If this is your first visit, welcome to Musings. If you have been here before, welcome back. Over time we are going to talk about many things: the past, the present, perhaps the future, travel, art, society and more. Wherever my musing takes me. I hope you will come along with me.
The Real Estate Transaction
Strange things happen when we act on impulse. I’ll tell you about one.
We were living in West Palm Beach, Florida in the 90’s when Time Magazine wrote about ideal small towns in which to retire. They listed the top 10. In one survey Prescott, Arizona was named the number one ideal small town.
Now that grabbed my attention because my grandmother, my father and my brother were born in Prescott. I spent a lot of time in Prescott over the years and I liked the town.
I said to my wife, “Honey Bunch, you know one of these days we will be retiring. Prescott would be a great place to hang it up. Why don’t we go out there next vacation, look it over, and buy a lot or something?”
That became the plan.
Later we flew out to Phoenix and visited family and then drove up toward Prescott. It is only 90 miles or so. About 10 miles east of Prescott is Prescott Valley, formerly known as Lonesome Valley, which I remembered as wide open ranch land. But not now! Development was on the way. The whole valley was laid out with streets, even with street signs. There were a few houses. The whole valley was poised to have explosive growth.
I said, “Gees, look at this. By the time we get ready to retire this place will be all built out. The things we like about this area will be gone. We won’t want to live here.”
We left without looking back.
We drove over to Santa Fe, New Mexico one of my favorite places. We still had vacation time to enjoy. I got to looking at adobe.
Adobe is widely used in New Mexico. It is used in governmental buildings, houses, churches. Nearly everything in Santa Fe is made of adobe or made to look like it is adobe.
Here you see a church.
So I got adobe into my head and I said to my wife, “Why don’t we buy a place here? An old adobe! Santa Fe would be a great place to live. We can buy a place. Rent it until we are ready to use it. It would be great!”
Unfortunately, my enthusiasm carried the day. We both got caught up in it and when our vacation was done, we owned a 100 plus year old adobe house in an old Mexican Barrio now known as the Guadalupe district. Today it is quite trendy with artists, shops, restaurants and theater. At that time is was just starting to revitalize.
The district is named for the Santuario de Guadalupe. This humble adobe structure was built by Franciscan missionaries between 1776 and 1795, and is the oldest shrine in the United States to Our Lady of Guadalupe, Mexico’s patron saint. The sanctuary, now a nonprofit cultural center, has adobe walls nearly 3 feet thick. Among the sanctuary’s religious art and artifacts is a priceless 16th-century work by Venetian painter Leonardo de Ponte Bassano that depicts Jesus driving the money changers from the Temple. Also of note is a portrait of Our Lady of Guadalupe by the Mexican colonial painter José de Alzíbar.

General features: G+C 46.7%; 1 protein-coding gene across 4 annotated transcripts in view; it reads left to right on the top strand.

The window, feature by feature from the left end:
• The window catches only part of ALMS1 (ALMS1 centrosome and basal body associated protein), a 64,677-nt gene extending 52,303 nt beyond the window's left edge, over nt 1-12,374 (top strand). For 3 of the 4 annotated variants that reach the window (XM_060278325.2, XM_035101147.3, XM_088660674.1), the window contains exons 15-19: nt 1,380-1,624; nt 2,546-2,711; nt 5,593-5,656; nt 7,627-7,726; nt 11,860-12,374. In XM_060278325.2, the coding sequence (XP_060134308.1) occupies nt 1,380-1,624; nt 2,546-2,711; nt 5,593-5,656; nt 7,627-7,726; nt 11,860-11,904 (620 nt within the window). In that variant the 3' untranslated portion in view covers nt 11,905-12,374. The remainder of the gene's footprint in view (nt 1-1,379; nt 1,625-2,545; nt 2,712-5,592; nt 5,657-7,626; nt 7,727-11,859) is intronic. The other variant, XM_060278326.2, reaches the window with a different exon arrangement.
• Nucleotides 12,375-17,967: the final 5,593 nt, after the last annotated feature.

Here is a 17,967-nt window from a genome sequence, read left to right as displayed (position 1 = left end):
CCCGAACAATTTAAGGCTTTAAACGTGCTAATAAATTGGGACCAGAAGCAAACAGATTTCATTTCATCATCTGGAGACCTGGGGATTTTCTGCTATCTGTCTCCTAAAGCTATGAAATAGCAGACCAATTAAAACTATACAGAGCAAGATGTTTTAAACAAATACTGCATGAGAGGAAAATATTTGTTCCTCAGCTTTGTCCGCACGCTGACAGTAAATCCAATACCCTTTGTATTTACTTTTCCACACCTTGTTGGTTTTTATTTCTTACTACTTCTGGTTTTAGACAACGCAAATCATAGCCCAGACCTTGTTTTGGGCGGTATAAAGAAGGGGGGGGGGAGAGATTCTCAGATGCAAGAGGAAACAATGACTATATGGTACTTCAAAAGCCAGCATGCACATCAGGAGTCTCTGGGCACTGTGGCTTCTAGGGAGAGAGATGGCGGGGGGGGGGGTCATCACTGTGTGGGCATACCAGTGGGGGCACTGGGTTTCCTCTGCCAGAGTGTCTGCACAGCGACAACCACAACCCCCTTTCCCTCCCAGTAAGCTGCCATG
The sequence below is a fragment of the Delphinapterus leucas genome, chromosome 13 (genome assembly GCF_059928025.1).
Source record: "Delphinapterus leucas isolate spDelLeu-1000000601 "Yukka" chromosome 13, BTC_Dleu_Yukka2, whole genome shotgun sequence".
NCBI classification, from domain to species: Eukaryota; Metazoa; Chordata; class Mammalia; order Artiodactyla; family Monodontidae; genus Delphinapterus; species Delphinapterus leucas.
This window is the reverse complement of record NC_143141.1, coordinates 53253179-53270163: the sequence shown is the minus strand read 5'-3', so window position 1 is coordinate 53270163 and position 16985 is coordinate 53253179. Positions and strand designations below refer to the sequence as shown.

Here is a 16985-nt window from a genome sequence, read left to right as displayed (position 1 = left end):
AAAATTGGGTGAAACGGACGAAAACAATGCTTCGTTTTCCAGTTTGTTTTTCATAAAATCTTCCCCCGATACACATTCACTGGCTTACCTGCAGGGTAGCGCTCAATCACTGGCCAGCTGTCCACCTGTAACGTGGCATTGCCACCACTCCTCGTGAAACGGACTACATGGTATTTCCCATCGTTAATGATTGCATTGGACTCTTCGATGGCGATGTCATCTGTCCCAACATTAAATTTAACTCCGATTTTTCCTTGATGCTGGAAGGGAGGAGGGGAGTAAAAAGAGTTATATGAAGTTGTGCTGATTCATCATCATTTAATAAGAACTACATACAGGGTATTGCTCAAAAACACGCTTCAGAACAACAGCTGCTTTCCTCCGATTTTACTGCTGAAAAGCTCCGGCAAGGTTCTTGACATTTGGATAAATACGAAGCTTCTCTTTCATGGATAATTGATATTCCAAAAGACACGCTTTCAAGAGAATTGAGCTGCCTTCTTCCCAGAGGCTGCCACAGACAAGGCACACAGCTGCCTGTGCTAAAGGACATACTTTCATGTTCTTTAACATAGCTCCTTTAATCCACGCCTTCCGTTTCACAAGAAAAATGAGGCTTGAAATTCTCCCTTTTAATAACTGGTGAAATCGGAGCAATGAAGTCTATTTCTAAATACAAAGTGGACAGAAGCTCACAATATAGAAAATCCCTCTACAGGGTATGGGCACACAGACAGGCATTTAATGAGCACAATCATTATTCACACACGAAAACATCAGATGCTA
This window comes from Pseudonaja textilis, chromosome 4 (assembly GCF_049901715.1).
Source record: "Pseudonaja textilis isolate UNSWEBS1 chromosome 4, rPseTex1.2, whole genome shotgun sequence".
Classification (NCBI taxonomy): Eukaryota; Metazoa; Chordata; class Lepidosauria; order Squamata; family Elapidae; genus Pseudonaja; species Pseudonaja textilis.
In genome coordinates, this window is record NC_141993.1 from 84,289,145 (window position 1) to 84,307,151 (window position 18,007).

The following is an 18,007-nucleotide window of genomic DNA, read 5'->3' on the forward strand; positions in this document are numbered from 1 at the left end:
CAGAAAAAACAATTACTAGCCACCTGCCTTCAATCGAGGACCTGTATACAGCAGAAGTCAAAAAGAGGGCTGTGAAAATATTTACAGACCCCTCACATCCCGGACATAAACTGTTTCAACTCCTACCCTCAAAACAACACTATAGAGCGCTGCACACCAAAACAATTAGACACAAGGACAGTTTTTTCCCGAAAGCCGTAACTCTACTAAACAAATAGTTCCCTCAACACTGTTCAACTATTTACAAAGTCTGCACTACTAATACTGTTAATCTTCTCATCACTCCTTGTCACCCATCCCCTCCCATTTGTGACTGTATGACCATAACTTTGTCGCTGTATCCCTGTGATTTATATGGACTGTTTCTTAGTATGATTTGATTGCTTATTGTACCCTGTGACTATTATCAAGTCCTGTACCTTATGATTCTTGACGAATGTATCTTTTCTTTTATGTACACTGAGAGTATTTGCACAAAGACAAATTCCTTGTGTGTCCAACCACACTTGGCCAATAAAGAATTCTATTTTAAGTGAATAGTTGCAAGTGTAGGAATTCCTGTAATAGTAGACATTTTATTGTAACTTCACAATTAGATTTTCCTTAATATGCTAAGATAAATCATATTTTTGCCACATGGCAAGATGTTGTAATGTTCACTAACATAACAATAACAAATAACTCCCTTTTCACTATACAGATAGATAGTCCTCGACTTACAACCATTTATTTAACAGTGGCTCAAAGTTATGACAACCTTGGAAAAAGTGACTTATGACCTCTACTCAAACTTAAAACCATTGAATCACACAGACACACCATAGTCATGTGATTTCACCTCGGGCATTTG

So my house was in this old historic district and the house was charming. Small, about 1900 square feet. One room had stone as flooring, another wood, and another tile. There were two bee hive fireplaces and the ceilings had southwest vigas and traditional latillas. It was enclosed with an adobe wall. It had been added to repeatedly over the years, with the result that it had a cosey organic feel not found in a modern building.
But unfortunately we still lived in Florida. So we rented the house, at a loss, for nearly ten years. We never got to enjoy it.
Which brings us to the real estate transaction.
Around year nine, I decided we probably would not be moving to Santa Fe and if we did, the house was really on the small side of our living experience. It was time to sell. I got an agent and gave her a six month listing, asking $295,000. I think I paid $240,000. The six months drained away day by day with nothing happening. No offers. Nothing. Nothing, except I kept thinking, “Maybe I shouldn’t sell. It’s such a great house. If I sell I’ll never get a chance to do it again. Maybe I shouldn’t sell”.
As the listing came to an end the agent asked me to renew it.
“No. I have decided to keep the house. I’m not going to sell.”
“But I expect to have an offer any day now.”
“I’m sorry. I’m not going to sell. Thanks anyway.”
“But I’m going to have an offer.”
” I have decided to keep the house. I’m not going to sell.”
That was that. About two weeks after the listing expired the agent called me.
“I got an offer on the house.”
“Thanks but no thanks. I’m not going to sell.”
“But I have a good offer.”
“The house is not for sale.”
“It’s a good offer.”
“Thanks for your past help, but no. I’m not selling.”
“But it’s a good offer. Don’t you even want to hear the offer?” she said with exasperation.
“Oh, alright. Whats the offer?”
“$250,000?! That’s not a good offer. Don’t jerk my chain. The house is not for sale.”
“That’s not how this should work. You should give me a counter offer and we will meet somewhere in the middle”.
“I’m not interested in meeting in the middle. The house is not for sale. Good bye.”
“Oh, give me something!”
“$325,000?! You were only asking $295,000!”
“That’s right. I was asking $295,000, but now its $325,000.”
She hung up. About twenty minutes later she called back.
So I sold the house.
Or, I thought I did. When contacted for an appraisal, the appraiser said to the buyer, “You don’t really want me to appraise this, do you? It will cost you $425 and the house will not appraise for $320,000.” The offer was withdrawn.
The next year, I sold the house for $325,000.
New Painting Available
Books by Thomas L. Tribby Available
Click on title below to preview
New Limited Edition Croquet Prints